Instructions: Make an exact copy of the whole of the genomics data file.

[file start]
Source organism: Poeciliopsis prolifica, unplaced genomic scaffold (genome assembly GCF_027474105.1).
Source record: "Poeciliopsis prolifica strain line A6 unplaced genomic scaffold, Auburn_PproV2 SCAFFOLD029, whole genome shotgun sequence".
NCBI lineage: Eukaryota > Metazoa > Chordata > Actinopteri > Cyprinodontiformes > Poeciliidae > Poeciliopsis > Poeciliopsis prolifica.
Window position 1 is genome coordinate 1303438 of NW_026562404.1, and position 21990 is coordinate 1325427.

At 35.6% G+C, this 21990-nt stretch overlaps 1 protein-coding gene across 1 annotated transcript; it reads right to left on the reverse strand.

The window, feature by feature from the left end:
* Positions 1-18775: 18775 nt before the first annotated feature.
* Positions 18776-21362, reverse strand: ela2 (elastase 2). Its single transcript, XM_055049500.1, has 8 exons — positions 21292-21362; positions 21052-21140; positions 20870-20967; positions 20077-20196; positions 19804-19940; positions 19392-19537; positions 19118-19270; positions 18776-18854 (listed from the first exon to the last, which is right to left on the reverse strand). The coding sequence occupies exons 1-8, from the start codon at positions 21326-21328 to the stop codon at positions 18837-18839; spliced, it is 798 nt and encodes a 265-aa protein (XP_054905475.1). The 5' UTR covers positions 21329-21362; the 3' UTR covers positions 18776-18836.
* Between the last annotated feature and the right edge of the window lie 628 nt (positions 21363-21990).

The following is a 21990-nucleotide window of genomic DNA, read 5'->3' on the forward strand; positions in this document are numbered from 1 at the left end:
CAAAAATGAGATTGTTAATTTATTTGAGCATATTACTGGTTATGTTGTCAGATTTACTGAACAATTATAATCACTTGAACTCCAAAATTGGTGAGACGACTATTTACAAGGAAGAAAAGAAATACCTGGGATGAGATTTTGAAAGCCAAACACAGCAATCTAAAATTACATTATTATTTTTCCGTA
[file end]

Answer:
Source organism: Poeciliopsis prolifica, unplaced genomic scaffold (genome assembly GCF_027474105.1).
Source record: "Poeciliopsis prolifica strain line A6 unplaced genomic scaffold, Auburn_PproV2 SCAFFOLD029, whole genome shotgun sequence".
NCBI lineage: Eukaryota > Metazoa > Chordata > Actinopteri > Cyprinodontiformes > Poeciliidae > Poeciliopsis > Poeciliopsis prolifica.
Window position 1 is genome coordinate 1303438 of NW_026562404.1, and position 21990 is coordinate 1325427.

At 35.6% G+C, this 21990-nt stretch overlaps 1 protein-coding gene across 1 annotated transcript; it reads right to left on the reverse strand.

The window, feature by feature from the left end:
* Positions 1-18775: 18775 nt before the first annotated feature.
* Positions 18776-21362, reverse strand: ela2 (elastase 2). Its single transcript, XM_055049500.1, has 8 exons — positions 21292-21362; positions 21052-21140; positions 20870-20967; positions 20077-20196; positions 19804-19940; positions 19392-19537; positions 19118-19270; positions 18776-18854 (listed from the first exon to the last, which is right to left on the reverse strand). The coding sequence occupies exons 1-8, from the start codon at positions 21326-21328 to the stop codon at positions 18837-18839; spliced, it is 798 nt and encodes a 265-aa protein (XP_054905475.1). The 5' UTR covers positions 21329-21362; the 3' UTR covers positions 18776-18836.
* Between the last annotated feature and the right edge of the window lie 628 nt (positions 21363-21990).

The following is a 21990-nucleotide window of genomic DNA, read 5'->3' on the forward strand; positions in this document are numbered from 1 at the left end:
CAAAAATGAGATTGTTAATTTATTTGAGCATATTACTGGTTATGTTGTCAGATTTACTGAACAATTATAATCACTTGAACTCCAAAATTGGTGAGACGACTATTTACAAGGAAGAAAAGAAATACCTGGGATGAGATTTTGAAAGCCAAACACAGCAATCTAAAATTACATTATTATTTTTCCGTA